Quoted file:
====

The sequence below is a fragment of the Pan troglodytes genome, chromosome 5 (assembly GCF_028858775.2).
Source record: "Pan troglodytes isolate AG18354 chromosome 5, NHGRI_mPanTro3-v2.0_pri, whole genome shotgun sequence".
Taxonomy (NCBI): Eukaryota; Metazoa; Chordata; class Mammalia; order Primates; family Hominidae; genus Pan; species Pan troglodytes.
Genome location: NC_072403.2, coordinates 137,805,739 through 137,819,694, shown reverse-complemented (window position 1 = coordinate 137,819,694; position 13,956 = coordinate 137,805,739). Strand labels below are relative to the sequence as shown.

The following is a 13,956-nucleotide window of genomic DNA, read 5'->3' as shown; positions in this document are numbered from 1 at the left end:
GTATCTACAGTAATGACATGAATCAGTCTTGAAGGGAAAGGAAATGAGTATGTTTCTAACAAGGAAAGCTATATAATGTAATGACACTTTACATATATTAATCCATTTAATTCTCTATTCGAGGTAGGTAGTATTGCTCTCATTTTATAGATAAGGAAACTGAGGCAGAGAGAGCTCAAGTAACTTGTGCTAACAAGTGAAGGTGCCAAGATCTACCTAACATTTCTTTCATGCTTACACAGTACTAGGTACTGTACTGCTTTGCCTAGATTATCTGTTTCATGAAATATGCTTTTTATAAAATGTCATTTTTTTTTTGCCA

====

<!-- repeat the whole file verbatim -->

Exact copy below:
The sequence below is a fragment of the Pan troglodytes genome, chromosome 5 (assembly GCF_028858775.2).
Source record: "Pan troglodytes isolate AG18354 chromosome 5, NHGRI_mPanTro3-v2.0_pri, whole genome shotgun sequence".
Taxonomy (NCBI): Eukaryota; Metazoa; Chordata; class Mammalia; order Primates; family Hominidae; genus Pan; species Pan troglodytes.
Genome location: NC_072403.2, coordinates 137,805,739 through 137,819,694, shown reverse-complemented (window position 1 = coordinate 137,819,694; position 13,956 = coordinate 137,805,739). Strand labels below are relative to the sequence as shown.

The following is a 13,956-nucleotide window of genomic DNA, read 5'->3' as shown; positions in this document are numbered from 1 at the left end:
GTATCTACAGTAATGACATGAATCAGTCTTGAAGGGAAAGGAAATGAGTATGTTTCTAACAAGGAAAGCTATATAATGTAATGACACTTTACATATATTAATCCATTTAATTCTCTATTCGAGGTAGGTAGTATTGCTCTCATTTTATAGATAAGGAAACTGAGGCAGAGAGAGCTCAAGTAACTTGTGCTAACAAGTGAAGGTGCCAAGATCTACCTAACATTTCTTTCATGCTTACACAGTACTAGGTACTGTACTGCTTTGCCTAGATTATCTGTTTCATGAAATATGCTTTTTATAAAATGTCATTTTTTTTTTGCCA